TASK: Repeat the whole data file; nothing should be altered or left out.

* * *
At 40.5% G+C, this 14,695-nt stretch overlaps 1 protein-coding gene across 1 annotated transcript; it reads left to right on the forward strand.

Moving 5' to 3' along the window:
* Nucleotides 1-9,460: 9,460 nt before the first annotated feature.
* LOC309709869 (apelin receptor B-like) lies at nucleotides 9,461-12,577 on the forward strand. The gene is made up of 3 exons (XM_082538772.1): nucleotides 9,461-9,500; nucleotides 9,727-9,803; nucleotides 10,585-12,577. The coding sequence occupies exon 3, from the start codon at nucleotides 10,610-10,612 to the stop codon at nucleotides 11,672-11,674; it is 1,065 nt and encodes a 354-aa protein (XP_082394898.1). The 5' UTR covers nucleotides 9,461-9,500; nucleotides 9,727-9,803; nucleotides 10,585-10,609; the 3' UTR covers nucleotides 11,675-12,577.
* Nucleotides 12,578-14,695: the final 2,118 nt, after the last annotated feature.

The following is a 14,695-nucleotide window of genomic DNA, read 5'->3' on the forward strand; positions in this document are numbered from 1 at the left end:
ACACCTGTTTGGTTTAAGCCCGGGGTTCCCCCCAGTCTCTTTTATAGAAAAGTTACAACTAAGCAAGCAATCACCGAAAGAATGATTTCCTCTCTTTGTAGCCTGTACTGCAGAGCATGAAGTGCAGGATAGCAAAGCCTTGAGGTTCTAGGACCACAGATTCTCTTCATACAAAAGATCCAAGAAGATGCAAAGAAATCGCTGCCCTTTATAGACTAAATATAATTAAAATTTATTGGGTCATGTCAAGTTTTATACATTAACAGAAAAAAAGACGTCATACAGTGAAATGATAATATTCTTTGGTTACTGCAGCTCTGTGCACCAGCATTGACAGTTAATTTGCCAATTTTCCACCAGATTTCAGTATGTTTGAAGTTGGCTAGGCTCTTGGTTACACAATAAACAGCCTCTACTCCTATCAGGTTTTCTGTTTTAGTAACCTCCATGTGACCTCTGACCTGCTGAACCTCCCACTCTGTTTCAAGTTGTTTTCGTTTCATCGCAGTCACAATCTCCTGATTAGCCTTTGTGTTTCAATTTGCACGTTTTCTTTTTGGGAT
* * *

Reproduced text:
At 40.5% G+C, this 14,695-nt stretch overlaps 1 protein-coding gene across 1 annotated transcript; it reads left to right on the forward strand.

Moving 5' to 3' along the window:
* Nucleotides 1-9,460: 9,460 nt before the first annotated feature.
* LOC309709869 (apelin receptor B-like) lies at nucleotides 9,461-12,577 on the forward strand. The gene is made up of 3 exons (XM_082538772.1): nucleotides 9,461-9,500; nucleotides 9,727-9,803; nucleotides 10,585-12,577. The coding sequence occupies exon 3, from the start codon at nucleotides 10,610-10,612 to the stop codon at nucleotides 11,672-11,674; it is 1,065 nt and encodes a 354-aa protein (XP_082394898.1). The 5' UTR covers nucleotides 9,461-9,500; nucleotides 9,727-9,803; nucleotides 10,585-10,609; the 3' UTR covers nucleotides 11,675-12,577.
* Nucleotides 12,578-14,695: the final 2,118 nt, after the last annotated feature.

The following is a 14,695-nucleotide window of genomic DNA, read 5'->3' on the forward strand; positions in this document are numbered from 1 at the left end:
ACACCTGTTTGGTTTAAGCCCGGGGTTCCCCCCAGTCTCTTTTATAGAAAAGTTACAACTAAGCAAGCAATCACCGAAAGAATGATTTCCTCTCTTTGTAGCCTGTACTGCAGAGCATGAAGTGCAGGATAGCAAAGCCTTGAGGTTCTAGGACCACAGATTCTCTTCATACAAAAGATCCAAGAAGATGCAAAGAAATCGCTGCCCTTTATAGACTAAATATAATTAAAATTTATTGGGTCATGTCAAGTTTTATACATTAACAGAAAAAAAGACGTCATACAGTGAAATGATAATATTCTTTGGTTACTGCAGCTCTGTGCACCAGCATTGACAGTTAATTTGCCAATTTTCCACCAGATTTCAGTATGTTTGAAGTTGGCTAGGCTCTTGGTTACACAATAAACAGCCTCTACTCCTATCAGGTTTTCTGTTTTAGTAACCTCCATGTGACCTCTGACCTGCTGAACCTCCCACTCTGTTTCAAGTTGTTTTCGTTTCATCGCAGTCACAATCTCCTGATTAGCCTTTGTGTTTCAATTTGCACGTTTTCTTTTTGGGAT